A bell sound goes off when you enter La Internacional pharmacy at 2481 Mission Street. Julieta Olivero, the attendant from Nicaragua, stands behind the counter helping a young Latina woman with the new chlorophyll pouches she just purchased. Chlorophyll, it turns out, is a natural way to treat constipation.
“You have to take one one hour before you eat,” Olivero tells her customer. Olivero knows exactly how and for what you should take all the different products sold at La Internacional. This is an impressive feat given that La Internacional sells all kinds of food supplements and healing herbs that can treat all from headaches and stomachaches to sore muscles and skin infections.
La Internacional calls itself a “farmacia latina” and has been in the Mission for more than 40 years meeting the health needs of the Latino community. Like many other Latino businesses in the Mission, sales have fallen recently, but the demand for the medicinal herbs, that they bring from Canada, remains.
“Sales have gone down by 30 percent,” said Noel Martinez, the owner of La Internacional. He believes that the main reason behind the drop in sales is the new Muni lane on Mission Street. He says that since it was built, a little over a year ago, delivery trucks have had major issues supplying his store and the reduced car traffic has led to a drop in the number of customers.
His bulwark against a drop in business at the pharmacy is a steady clientele at La Taza, a Latino cafe that opened in 1997 with a growing evening business, that sits right next to La Internacional.
“It was good to diversify,” said Martinez as the drop in sales at the farmacia can be counteracted by the success of the restaurant.
The customers at La Taza, many of whom are locals, are also different from the customers of the farmacia.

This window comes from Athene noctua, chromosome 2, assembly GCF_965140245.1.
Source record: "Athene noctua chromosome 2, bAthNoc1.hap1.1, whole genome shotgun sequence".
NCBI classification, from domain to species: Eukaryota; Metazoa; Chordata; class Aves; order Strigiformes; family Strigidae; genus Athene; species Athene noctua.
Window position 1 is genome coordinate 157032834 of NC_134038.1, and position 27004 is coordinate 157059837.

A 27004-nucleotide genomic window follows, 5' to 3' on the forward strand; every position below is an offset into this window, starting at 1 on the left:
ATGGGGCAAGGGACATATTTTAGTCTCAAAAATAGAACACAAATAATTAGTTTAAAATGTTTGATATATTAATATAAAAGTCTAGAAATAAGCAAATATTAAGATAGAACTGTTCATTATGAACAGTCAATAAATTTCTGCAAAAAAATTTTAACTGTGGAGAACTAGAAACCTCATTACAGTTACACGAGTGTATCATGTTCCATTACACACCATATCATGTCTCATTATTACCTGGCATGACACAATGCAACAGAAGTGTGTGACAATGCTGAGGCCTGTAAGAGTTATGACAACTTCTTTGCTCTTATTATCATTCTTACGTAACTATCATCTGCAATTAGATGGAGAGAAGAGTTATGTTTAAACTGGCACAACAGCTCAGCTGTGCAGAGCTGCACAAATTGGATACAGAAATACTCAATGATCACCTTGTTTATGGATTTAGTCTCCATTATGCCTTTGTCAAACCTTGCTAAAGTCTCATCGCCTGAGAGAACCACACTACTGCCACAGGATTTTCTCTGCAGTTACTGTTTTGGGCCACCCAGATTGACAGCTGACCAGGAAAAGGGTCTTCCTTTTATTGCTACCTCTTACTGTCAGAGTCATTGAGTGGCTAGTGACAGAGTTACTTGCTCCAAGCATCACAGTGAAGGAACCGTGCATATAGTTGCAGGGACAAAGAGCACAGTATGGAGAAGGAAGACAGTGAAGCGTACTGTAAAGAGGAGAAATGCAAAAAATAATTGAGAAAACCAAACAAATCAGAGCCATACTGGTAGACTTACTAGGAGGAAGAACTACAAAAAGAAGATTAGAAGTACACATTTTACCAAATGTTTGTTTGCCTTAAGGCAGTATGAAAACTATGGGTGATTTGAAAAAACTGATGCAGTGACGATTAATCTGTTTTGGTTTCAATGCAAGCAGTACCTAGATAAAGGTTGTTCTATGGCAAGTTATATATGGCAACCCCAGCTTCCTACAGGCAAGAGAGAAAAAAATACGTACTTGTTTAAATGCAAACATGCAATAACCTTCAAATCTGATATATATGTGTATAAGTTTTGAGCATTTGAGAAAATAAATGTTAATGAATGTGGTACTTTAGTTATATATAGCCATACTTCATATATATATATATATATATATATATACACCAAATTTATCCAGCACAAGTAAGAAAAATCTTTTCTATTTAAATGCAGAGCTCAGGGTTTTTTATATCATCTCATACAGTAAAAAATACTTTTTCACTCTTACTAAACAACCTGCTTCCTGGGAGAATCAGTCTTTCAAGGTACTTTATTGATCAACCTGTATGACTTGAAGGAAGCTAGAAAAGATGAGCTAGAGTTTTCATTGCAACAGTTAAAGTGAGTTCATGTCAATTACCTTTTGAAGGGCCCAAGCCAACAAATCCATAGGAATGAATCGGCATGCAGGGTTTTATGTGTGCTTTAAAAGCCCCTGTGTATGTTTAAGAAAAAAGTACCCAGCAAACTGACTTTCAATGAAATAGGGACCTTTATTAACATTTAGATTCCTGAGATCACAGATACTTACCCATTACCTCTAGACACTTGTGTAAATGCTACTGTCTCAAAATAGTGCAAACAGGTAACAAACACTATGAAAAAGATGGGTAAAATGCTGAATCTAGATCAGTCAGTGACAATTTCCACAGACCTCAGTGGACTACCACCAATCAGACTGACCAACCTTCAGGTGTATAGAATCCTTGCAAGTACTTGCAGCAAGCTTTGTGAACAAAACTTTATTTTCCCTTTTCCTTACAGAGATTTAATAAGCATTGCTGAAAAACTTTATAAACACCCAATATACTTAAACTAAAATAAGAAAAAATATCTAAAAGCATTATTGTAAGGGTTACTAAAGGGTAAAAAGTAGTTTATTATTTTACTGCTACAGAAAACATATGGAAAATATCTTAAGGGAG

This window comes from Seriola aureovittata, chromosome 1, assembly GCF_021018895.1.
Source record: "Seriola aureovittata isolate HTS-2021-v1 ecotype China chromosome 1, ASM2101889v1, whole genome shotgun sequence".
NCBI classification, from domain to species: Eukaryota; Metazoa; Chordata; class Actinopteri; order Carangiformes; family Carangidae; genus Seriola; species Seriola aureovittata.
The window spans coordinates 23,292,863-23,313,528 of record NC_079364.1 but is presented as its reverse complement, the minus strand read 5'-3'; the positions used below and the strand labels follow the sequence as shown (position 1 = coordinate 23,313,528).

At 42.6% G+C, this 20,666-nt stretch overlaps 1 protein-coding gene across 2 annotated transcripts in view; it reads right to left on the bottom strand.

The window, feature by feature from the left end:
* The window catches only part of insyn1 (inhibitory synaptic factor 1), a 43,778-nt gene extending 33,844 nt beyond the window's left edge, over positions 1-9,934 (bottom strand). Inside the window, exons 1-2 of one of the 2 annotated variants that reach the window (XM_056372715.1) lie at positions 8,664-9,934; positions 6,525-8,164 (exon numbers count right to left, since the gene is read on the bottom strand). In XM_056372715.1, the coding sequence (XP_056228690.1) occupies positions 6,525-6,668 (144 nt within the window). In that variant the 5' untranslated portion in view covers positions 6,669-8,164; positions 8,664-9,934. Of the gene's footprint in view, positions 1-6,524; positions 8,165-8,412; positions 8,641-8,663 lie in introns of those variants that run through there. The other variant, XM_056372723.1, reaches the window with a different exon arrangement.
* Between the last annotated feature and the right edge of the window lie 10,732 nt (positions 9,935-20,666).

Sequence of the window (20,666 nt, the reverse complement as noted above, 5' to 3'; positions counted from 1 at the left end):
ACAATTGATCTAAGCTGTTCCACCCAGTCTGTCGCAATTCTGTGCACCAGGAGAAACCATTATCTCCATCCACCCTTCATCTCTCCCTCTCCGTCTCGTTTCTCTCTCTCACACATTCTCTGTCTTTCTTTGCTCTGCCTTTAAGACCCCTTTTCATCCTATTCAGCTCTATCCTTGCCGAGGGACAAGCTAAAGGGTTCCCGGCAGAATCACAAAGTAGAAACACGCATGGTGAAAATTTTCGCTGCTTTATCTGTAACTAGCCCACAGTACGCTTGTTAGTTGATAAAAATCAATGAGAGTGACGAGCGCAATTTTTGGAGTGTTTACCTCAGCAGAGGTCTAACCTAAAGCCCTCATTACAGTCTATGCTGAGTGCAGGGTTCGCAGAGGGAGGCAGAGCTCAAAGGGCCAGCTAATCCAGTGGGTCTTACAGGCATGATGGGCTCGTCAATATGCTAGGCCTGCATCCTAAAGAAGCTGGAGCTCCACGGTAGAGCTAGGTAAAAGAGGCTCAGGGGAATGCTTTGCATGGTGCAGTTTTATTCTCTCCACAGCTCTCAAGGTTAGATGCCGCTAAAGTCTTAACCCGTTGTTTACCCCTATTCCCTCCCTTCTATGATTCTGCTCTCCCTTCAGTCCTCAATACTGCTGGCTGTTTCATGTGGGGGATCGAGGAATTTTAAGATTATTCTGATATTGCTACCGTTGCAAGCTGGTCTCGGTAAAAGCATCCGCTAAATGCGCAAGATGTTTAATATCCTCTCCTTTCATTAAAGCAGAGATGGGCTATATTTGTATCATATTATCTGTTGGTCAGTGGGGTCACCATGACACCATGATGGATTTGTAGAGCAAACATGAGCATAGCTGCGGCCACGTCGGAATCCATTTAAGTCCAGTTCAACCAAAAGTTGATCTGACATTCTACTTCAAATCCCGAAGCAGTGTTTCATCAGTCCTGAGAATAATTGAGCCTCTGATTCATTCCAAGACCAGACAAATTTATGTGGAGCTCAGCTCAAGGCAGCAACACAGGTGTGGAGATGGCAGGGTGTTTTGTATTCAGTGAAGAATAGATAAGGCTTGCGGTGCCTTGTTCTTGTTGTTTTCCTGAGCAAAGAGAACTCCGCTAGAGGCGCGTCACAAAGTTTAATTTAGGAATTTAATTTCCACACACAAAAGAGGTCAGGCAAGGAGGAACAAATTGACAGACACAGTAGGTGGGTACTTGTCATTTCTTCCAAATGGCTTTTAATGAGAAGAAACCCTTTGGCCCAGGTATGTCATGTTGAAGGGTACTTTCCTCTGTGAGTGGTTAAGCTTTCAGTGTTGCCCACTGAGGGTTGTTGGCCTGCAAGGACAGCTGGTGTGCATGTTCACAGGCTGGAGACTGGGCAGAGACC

“People from all over Latin America buy here,” Olivero said about the customers of La Internacional. At La Taza it is more mixed, both Latinos and newer members of the Mission community eat there. Good coffee and food are commodities that cross cultures while the pharmacies products are clearly aimed at Latinos.
It sells products that transport you back to Mexico and elsewhere in Latin America. “Ricitos de Oro,” or goldilocks and Tio Nacho shampoos, Broncolin cough drops and Moco de Gorila gel are all products that you can find in any Mexican supermarket or farmacia and seeing it on the shelf in La Internacional immediately creates a sense of nostalgia.
To add even more of a Latino flavor, in one corner of the store is a whole section dedicated to figurines of santos, religious figures one prays to with who believes in their power to perform miracles.
“This place is very blessed with all these santos around,” said a viejito who walked into the store.
Faith, the owners know, stands equal to science and medicine in the minds of many Latinos. This might be a reflection of the deep belief that Latin Americans have in the natural remedies that have worked for them for generations. Try convincing a Mexican that chochitos, small pills made of water, sugar and herbs that melt in your mouth and taste quite good, for example, don’t work for healing illnesses or ailments.
It could of course also be an expression of the practicality of us Latinos, whereby faith in God and a belief that one’s health and life are in His hands is accompanied by an understanding that giving oneself a hand with medicine can only help.